In a Sept. 26 NewsBusters post defending George Allen against a New York Times article detailing the N-word allegations against him by calling them "shaky," Tim Graham notes: "The Times never did more than two paragraphs on the Allen campaign's distribution of an article in which [Allen's Democratic opponent, James] Webb opposed women in combat." But if that's such a horrible thing, why does his employer, the Media Reserarch Center, promote a leading critic of women in combat?
A search of the CNSNews.com search engine for the name Elaine Donnelly returns 77 hits. Donnelly is the president of the Center for Military Readiness, whose signature issue is opposition to women in combat. While Donnelly is mostly quoted offering praise to the military and opposing gays in the military, CNS has devoted articles to the anti-women-in-the-military cause:
A Feb. 27 article featured Donnelly criticizing the Pentagon for "a report on the role of women in the military" and accusing the Army of "assigning women to positions involving combat support and therefore the front lines."
A November 2002 article featured Donnelly attacking an appointee to the Defense Advisory Committee on Women in the Services for having ties to a group described as advocating "greater access for women to ground-combat units." According to Donnelly, the group is "led by some of the most doctrinaire advocates of Clinton-era social engineering in the military." Another article a few days later repeats Donnelly's claim.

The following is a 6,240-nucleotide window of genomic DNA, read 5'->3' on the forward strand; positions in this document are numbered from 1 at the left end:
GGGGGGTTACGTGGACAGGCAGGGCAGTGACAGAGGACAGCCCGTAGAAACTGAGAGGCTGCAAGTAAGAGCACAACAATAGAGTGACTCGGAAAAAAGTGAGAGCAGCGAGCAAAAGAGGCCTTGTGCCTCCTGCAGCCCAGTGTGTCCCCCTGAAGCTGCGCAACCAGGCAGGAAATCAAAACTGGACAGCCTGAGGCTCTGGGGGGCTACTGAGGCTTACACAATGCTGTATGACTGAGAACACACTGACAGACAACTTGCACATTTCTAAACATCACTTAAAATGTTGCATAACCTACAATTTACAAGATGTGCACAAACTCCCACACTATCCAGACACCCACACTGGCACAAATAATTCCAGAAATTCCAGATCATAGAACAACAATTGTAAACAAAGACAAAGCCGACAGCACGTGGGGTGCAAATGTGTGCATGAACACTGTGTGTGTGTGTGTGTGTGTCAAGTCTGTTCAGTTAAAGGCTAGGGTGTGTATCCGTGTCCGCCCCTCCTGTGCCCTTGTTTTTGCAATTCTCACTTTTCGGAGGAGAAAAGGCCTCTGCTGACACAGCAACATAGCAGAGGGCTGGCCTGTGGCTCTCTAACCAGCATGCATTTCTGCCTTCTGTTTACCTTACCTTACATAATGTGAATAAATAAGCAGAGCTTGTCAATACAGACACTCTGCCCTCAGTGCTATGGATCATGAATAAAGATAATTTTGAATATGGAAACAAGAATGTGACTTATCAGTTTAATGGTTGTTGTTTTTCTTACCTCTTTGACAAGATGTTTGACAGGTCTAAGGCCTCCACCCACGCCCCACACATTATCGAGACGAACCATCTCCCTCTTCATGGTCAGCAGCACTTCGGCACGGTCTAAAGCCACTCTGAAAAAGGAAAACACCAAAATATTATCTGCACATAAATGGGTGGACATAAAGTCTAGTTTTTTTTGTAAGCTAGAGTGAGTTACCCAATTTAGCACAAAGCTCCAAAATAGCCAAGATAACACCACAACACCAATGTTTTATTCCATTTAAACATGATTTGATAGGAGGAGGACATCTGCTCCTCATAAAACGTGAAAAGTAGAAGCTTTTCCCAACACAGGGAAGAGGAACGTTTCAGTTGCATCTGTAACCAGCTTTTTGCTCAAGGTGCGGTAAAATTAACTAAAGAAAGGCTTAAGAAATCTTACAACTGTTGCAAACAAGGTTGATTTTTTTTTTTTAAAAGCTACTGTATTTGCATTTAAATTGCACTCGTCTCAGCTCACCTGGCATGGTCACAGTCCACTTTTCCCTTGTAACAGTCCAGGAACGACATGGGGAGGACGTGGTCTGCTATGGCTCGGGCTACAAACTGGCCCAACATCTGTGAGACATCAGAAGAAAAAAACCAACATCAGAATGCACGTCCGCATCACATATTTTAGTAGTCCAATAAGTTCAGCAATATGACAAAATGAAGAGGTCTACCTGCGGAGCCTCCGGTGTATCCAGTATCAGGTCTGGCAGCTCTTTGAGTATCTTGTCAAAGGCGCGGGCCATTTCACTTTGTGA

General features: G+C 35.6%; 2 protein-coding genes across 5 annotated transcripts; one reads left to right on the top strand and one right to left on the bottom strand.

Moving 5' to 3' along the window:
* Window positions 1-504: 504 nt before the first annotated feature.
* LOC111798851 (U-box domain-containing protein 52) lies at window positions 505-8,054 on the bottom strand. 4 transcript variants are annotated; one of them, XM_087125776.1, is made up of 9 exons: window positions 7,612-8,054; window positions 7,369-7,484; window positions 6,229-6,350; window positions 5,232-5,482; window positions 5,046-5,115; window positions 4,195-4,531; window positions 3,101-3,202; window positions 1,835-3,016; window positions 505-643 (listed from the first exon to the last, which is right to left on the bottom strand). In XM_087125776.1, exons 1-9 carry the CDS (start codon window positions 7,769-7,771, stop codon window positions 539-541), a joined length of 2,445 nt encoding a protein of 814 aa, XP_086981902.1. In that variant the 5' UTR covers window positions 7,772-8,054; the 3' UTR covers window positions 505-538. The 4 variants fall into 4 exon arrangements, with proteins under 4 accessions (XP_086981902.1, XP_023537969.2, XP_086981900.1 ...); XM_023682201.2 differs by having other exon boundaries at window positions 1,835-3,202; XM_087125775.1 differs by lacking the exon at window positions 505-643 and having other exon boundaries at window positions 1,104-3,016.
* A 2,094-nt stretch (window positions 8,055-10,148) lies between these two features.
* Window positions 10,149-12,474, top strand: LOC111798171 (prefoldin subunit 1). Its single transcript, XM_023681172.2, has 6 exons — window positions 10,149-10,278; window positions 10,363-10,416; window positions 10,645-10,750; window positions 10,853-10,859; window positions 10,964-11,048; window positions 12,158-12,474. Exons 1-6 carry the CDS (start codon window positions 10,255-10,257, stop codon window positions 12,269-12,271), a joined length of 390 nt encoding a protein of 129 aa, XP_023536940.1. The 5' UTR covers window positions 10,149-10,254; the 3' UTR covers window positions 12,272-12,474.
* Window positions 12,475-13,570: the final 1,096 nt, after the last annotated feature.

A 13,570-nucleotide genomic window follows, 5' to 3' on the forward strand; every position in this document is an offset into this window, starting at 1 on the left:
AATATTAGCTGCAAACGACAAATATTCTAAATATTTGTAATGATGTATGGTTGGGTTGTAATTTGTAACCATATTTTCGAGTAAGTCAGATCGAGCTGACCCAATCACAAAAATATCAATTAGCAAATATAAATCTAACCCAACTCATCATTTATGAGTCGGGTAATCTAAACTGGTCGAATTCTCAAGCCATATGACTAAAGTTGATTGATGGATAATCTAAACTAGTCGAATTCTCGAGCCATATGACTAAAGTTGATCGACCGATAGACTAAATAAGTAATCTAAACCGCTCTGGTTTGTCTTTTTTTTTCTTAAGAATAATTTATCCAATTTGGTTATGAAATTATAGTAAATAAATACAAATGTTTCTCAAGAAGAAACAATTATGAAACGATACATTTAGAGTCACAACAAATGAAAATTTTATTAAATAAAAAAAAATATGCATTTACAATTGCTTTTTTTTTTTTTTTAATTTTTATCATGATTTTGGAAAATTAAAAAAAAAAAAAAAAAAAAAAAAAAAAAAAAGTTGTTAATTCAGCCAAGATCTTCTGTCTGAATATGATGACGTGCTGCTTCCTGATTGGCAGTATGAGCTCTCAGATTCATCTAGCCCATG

A May 2004 article quoted Connelly calling photos of abuse at the Abu Ghraib prison "exactly what feminists have dreamed of for years ... That demeaning photo of a female soldier with an Iraqi man on a leash - a woman had to have taken that picture." The article, by David Thibault (then CNS managing editor, now editor), goes on to document a bizarre anti-feminist rant by Donnelly:
The feminists to whom Donnelly refers are "the ones who like to buy man-hating greeting cards and have this kind of attitude that all men abused all women. It's a subculture of the feminist movement, but the driving force in it in many cases, certainly in academia," she said.